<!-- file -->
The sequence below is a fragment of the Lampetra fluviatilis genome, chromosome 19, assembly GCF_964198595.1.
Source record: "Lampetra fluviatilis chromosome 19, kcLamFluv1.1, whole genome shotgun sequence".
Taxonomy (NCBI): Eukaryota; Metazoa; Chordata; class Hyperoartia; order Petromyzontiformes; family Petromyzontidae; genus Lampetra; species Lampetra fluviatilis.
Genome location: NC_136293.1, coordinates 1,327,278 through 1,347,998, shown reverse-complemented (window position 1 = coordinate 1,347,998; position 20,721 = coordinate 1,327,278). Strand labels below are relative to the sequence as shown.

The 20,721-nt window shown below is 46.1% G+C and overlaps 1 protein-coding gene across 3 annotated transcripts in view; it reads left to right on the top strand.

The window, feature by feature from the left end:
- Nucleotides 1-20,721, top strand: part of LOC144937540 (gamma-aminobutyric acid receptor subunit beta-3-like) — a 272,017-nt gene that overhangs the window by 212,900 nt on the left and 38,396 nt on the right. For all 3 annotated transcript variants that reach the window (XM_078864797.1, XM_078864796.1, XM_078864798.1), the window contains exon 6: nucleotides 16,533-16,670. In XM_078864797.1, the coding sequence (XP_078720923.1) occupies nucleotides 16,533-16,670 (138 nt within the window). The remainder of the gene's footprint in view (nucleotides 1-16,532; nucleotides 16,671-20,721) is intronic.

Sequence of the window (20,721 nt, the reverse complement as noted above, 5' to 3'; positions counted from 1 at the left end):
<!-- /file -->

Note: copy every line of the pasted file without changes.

The sequence below is a fragment of the Lampetra fluviatilis genome, chromosome 19, assembly GCF_964198595.1.
Source record: "Lampetra fluviatilis chromosome 19, kcLamFluv1.1, whole genome shotgun sequence".
Taxonomy (NCBI): Eukaryota; Metazoa; Chordata; class Hyperoartia; order Petromyzontiformes; family Petromyzontidae; genus Lampetra; species Lampetra fluviatilis.
Genome location: NC_136293.1, coordinates 1,327,278 through 1,347,998, shown reverse-complemented (window position 1 = coordinate 1,347,998; position 20,721 = coordinate 1,327,278). Strand labels below are relative to the sequence as shown.

The 20,721-nt window shown below is 46.1% G+C and overlaps 1 protein-coding gene across 3 annotated transcripts in view; it reads left to right on the top strand.

The window, feature by feature from the left end:
- Nucleotides 1-20,721, top strand: part of LOC144937540 (gamma-aminobutyric acid receptor subunit beta-3-like) — a 272,017-nt gene that overhangs the window by 212,900 nt on the left and 38,396 nt on the right. For all 3 annotated transcript variants that reach the window (XM_078864797.1, XM_078864796.1, XM_078864798.1), the window contains exon 6: nucleotides 16,533-16,670. In XM_078864797.1, the coding sequence (XP_078720923.1) occupies nucleotides 16,533-16,670 (138 nt within the window). The remainder of the gene's footprint in view (nucleotides 1-16,532; nucleotides 16,671-20,721) is intronic.

Sequence of the window (20,721 nt, the reverse complement as noted above, 5' to 3'; positions counted from 1 at the left end):